Dallara Racecars Speed Innovation Through Simulation

Check out the following post from my colleague Simone Bonino, who recently sat down with Luca Pignacca of Dallara Automobili to discuss the ways technology impacts the world of racecar design and manufacturing.

 

Luca Pignacca of Dallara Automobili


In the past, when the auto industry has sought innovation, it often turned to those who design and build racecars.  The extreme, all-out demands of racing require quick-thinking, new approaches to vehicle design and new ways to incorporate safety, performance and endurance. As the industry looks to the future, engineers in the racing community continue to spark advancements in weight savings and efficiency—and HyperWorks is one of their principal tools.

Recently, I had the opportunity to talk with Luca Pignacca of Dallara Automobili, the famed Italian manufacturer that designs, builds and supports some of the world’s most competitive racecars. Luca noted that Dallara employs 180 people, including 80 mechanical and aerospace engineers.  The reasons they all are so committed to innovation became clear in a single observation that Luca made: “We are a racing company. We have to win races every weekend. So we must be competitive to win or we don’t make a profit.”

Our conversation was tempered by the fact that, just a few weeks earlier, two-time Indianapolis 500 winner Dan Wheldon had died in a terrible pileup at Las Vegas Motor Speedway in the last race of the old IR L cars.  Wheldon previously had been testing a new 2012 chassis for IndyCar which, by the way, has been designed with higher safety standards. This tragedy again demonstrated how dangerous the sport of car racing can be and the importance of engineering cars that are not only lighter but also safer.

In 1994, the average Formula 1 monocoque (the cockpit and driver’s “survival cell”) weighed 35 kilos, but today it weighs 65 kilos, primarily because of the safety systems that have been added. So doing everything possible to reduce excess weight is crucial to winning and surviving.

Luca noted that at one point engineers carried out hand calculations, but now finite-element analysis programs are essential. According to Luca, “The level of complexity of analysis and professionalism we required was so high that we needed tools that were really special and professional, not only for the normal designer, but for an FE specialist.”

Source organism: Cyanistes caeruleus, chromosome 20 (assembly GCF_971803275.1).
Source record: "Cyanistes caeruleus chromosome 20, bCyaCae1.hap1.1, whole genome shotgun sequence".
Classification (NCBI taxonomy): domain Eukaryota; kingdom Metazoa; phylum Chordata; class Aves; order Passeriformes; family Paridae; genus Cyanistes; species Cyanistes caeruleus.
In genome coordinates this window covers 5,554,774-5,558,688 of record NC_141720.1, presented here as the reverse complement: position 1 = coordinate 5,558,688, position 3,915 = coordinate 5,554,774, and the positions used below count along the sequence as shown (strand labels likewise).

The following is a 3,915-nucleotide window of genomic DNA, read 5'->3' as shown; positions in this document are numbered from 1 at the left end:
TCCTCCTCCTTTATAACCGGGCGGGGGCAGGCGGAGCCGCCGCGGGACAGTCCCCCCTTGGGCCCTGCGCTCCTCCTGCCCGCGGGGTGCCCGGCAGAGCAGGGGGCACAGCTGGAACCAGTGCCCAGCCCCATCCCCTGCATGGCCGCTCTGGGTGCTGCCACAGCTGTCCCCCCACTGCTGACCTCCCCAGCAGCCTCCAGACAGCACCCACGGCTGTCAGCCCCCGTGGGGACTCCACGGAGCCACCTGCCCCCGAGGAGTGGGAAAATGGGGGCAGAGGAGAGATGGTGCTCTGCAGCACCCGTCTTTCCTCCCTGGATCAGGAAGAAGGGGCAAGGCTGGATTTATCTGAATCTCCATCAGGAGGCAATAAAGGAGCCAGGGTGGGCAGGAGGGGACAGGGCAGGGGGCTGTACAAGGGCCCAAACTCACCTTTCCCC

Dallara relies on the HyperWorks RADIOSS solver for simulations and deploys OptiStruct to minimize the weight of the racecar structure while maximizing the efficiency of components.

“Mechanical designers in racing have to provide a reliable and light structure that doesn’t break and that optimizes structures,” Luca said. “That’s also true for normal road cars. Weight reduction is fundamental for fuel savings and reduction of pollution, and that is why we want to get better and better on lightweight structure design and manufacturing.  It’s the future of the auto industry.”

With companies like Dallara accelerating the move to lighter, more efficient high-performance vehicles, the auto industry certainly has a great model on which to draw for future innovation.

Tony Norton

Tony Norton

Executive Vice President - ProductDesign at Altair ProductDesign
Tony leads the Americas based Altair ProductDesign teams in the delivery of early concept (industrial design, design exploration, testing & prototyping) and advanced simulation driven design (cutting-edge modeling, optimization, methods development & automation) to our customers. Before joining Altair UK in 1996, he worked at both Ford Motor Company and GEC-Marconi Avionics. He moved to Michigan in 1999 to join Altair US, and holds a Bachelors degree from The University of Hertfordshire in England.
Tony Norton
Tony Norton

About Tony Norton

Tony leads the Americas based Altair ProductDesign teams in the delivery of early concept (industrial design, design exploration, testing & prototyping) and advanced simulation driven design (cutting-edge modeling, optimization, methods development & automation) to our customers. Before joining Altair UK in 1996, he worked at both Ford Motor Company and GEC-Marconi Avionics. He moved to Michigan in 1999 to join Altair US, and holds a Bachelors degree from The University of Hertfordshire in England.